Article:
|Birth Day:||November 4, 1972|
|Birth Place:||Almada, Portugal|
|Height||Weight||Hair Colour||Eye Colour||Blood Type||Tattoo(s)|
He started his youth career in 1984 with Sporting CP.
Figo started his career at Sporting CP, making his league debut on 1 April 1990 during the 1989–90 season as a substitute for Marlon Brandão in a 1–0 home win against Marítimo. On 7 December 1991, Figo scored his first goal against Torreense in the 1991–92 season, equalising as Sporting won 2–1. He won his first senior international cap in 1991. Prior to that, he won the 1991 FIFA Under-20 World Championships and Under-16 European Championships with Portugal junior sides alongside Rui Costa and João Pinto. He was also a significant part of Portugal's "Golden Generation." In his final season at Sporting he won the 1994–95 Portuguese Cup.
The leader of Portugal's "Golden Generation," Figo won a FIFA World Youth Championship in 1991, the same year he made his senior debut against Luxembourg on 16 October 1991, in a friendly match that ended 1–1 when he was only 18 years old. His first goal equalised in a 2–1 friendly victory over Bulgaria in Paris on 11 November 1992. Figo scored three goals in eight qualifying games for UEFA Euro 1996, as his country reached the continental tournament for the first time in 12 years. In the final group game at the tournament, against Croatia at the City Ground in Nottingham, Figo opened a 3–0 victory with a fourth-minute strike; the result sent Portugal into the quarter-finals as group winners ahead of their opponents.
In 1995, Figo looked poised to join one of the big clubs of Europe, but a dispute between Italian clubs Juventus and Parma, with Figo having signed contracts with both clubs, resulted in an Italian two-year transfer ban on him. Eventually, Figo made a move to Spanish giants Barcelona for a £2.25 million fee, being loaned back for the remainder of the season due to a rule prohibiting Portuguese players from signing for foreign clubs outside a fixed period. This rule had prevented Figo from joining English club Manchester City, where he had been recommended by his former Sporting manager Malcolm Allison for a fee of around £1.2 million.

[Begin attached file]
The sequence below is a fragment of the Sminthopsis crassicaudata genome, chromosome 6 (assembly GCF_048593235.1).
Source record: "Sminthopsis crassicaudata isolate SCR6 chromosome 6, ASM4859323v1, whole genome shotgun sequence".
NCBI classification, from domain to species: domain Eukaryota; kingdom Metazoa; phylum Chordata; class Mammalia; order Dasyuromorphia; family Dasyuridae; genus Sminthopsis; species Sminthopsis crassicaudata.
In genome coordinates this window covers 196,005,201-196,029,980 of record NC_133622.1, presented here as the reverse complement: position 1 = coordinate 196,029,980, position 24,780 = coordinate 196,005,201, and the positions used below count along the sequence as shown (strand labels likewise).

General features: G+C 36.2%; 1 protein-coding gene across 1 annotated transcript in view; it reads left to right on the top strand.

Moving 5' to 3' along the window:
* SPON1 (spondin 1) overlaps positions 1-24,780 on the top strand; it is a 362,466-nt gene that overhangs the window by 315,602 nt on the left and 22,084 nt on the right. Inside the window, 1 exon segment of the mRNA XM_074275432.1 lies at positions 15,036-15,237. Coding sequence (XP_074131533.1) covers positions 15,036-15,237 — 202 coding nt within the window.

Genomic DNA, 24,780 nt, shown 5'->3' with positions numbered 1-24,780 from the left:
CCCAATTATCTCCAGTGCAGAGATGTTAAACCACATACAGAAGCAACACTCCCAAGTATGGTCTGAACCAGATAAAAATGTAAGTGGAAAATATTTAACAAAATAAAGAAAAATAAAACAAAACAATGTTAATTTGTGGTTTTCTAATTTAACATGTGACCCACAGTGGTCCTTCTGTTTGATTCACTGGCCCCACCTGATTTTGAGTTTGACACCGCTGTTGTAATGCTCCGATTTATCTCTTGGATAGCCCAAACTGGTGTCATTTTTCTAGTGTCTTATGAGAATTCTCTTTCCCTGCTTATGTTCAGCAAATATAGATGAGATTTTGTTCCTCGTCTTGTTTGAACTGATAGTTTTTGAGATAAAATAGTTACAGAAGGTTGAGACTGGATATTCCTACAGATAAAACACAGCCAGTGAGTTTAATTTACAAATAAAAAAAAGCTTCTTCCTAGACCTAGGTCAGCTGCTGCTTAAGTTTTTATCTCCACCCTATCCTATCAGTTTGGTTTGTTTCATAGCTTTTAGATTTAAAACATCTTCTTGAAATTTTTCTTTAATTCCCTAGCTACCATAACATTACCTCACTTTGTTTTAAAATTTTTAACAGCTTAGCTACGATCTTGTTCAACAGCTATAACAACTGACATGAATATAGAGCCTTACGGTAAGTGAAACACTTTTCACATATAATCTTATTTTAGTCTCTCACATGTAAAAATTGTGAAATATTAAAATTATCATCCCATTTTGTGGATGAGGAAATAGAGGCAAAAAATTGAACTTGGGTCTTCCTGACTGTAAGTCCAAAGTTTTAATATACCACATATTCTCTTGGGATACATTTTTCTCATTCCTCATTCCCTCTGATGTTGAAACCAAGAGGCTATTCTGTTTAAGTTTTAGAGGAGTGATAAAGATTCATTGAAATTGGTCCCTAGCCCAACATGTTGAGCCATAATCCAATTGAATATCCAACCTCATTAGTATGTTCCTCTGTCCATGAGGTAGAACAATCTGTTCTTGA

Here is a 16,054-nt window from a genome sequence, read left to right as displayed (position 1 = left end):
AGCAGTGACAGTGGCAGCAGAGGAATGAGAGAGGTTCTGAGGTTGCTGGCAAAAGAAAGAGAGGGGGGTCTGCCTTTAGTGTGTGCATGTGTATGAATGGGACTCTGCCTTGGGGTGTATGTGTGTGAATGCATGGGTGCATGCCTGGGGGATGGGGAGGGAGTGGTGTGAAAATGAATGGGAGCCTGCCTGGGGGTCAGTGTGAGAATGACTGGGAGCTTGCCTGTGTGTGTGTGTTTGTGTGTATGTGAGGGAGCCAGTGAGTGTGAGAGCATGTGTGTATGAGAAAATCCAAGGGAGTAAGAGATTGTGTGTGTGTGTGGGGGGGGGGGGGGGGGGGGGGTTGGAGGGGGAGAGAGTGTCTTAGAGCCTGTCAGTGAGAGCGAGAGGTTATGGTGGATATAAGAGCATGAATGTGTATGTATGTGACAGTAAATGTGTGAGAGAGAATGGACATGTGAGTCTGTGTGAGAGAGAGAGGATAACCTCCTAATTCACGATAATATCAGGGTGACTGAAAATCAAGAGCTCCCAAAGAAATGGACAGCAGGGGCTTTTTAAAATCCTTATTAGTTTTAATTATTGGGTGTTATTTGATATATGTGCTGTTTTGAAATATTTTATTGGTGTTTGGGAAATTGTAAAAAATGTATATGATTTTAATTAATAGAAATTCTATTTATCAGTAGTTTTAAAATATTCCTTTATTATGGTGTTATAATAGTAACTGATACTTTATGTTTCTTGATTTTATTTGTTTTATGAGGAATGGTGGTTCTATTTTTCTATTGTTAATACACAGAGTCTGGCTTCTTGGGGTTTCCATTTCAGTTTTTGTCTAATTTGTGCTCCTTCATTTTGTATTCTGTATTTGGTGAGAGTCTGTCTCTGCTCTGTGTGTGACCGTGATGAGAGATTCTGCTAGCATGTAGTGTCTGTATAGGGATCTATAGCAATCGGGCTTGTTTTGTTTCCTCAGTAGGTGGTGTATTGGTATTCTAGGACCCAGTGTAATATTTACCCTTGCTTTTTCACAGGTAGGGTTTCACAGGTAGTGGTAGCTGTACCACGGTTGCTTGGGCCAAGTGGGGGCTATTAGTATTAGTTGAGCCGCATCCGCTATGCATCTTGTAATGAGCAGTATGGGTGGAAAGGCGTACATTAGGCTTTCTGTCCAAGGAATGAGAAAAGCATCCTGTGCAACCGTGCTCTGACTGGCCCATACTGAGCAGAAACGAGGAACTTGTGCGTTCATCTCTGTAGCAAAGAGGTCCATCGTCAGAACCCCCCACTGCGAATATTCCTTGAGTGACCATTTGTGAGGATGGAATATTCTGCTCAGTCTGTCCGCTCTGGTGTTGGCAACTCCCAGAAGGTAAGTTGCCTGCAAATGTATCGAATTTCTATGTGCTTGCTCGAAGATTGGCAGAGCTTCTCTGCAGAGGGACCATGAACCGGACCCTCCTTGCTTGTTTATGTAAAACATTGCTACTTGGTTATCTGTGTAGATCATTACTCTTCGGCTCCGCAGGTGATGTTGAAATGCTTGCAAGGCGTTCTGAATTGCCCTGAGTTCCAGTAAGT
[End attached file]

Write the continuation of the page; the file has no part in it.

Figo has appeared in commercials for the sportswear company Nike. In 1996, he starred in a Nike commercial titled "Good vs Evil" in a gladiatorial game set in a Roman amphitheatre. Appearing alongside football players from around the world, including Ronaldo, Paolo Maldini, Eric Cantona, Patrick Kluivert and Jorge Campos, they defend "the beautiful game" against a team of demonic warriors, before it culminates with Cantona striking the ball and destroying evil.
In July 2000, Figo made a surprising and controversial €62 million move to Barcelona's bitter rivals Real Madrid. Real Madrid met the buy out clause in Figo's contract at Barcelona, a new world record fee, and his arrival at Madrid signalled the beginning of Florentino Pérez's Galáctico era of global stars signed by the club every year. Figo became the new focus of the Barcelona–Real Madrid rivalry, with Barcelona fans feeling betrayed by his transfer and turned against him. His move to Madrid was significant due to his status as a star player at Barcelona, reliable and always committed to the cause as a team leader. One of his Barcelona teammates stated, “Our plan was simple: give the ball to Luís. He never, ever hid.” Although now wearing the white shirt of Real Madrid, he won the Ballon d'Or award in November 2000, largely for what he did for Barcelona where he became the best in the world.
When Figo returned to Barcelona for the first time in a Real Madrid shirt on 21 October 2000, the noise at Camp Nou was deafening. There were banners hung around the stadium with words like "Traitor", "Judas", "Scum", and "Mercenary". Figo was mercilessly taunted throughout, and when he came out of the tunnel and ran onto the field the jeers of almost 98,000 Barcelona fans escalated, with a visibly shocked Figo putting his fingers to his ears. When El Clásico started, each time Figo got the ball the noise rose with insults and missiles flying such as oranges, bottles, cigarette lighters and mobile phones. The regular corner taker for Madrid, Figo did not take any corners at the Camp Nou to avoid being in close proximity to the fans. Barcelona were victorious, winning 2–0, and Real Madrid President Florentino Pérez stated after the match, "The atmosphere got to us all." Madrid defender Iván Campo commented,
Figo featured in all ten of Portugal's qualifiers for the next European Championship, scoring three times in the process. On 12 June 2000, in their opening game of the tournament in Eindhoven, he scored Portugal's first goal as they came from behind to beat England 3–2, again advancing as group winners to be eliminated in the semi-finals. He was rested by Humberto Coelho for the final group match against Germany in Rotterdam, breaking a chain of 32 consecutive international appearances. His only hat-trick for the national team came on 15 August 2001, when he netted all of the goals in a 3–0 friendly victory over Moldova at the Estádio de São Luís in Faro.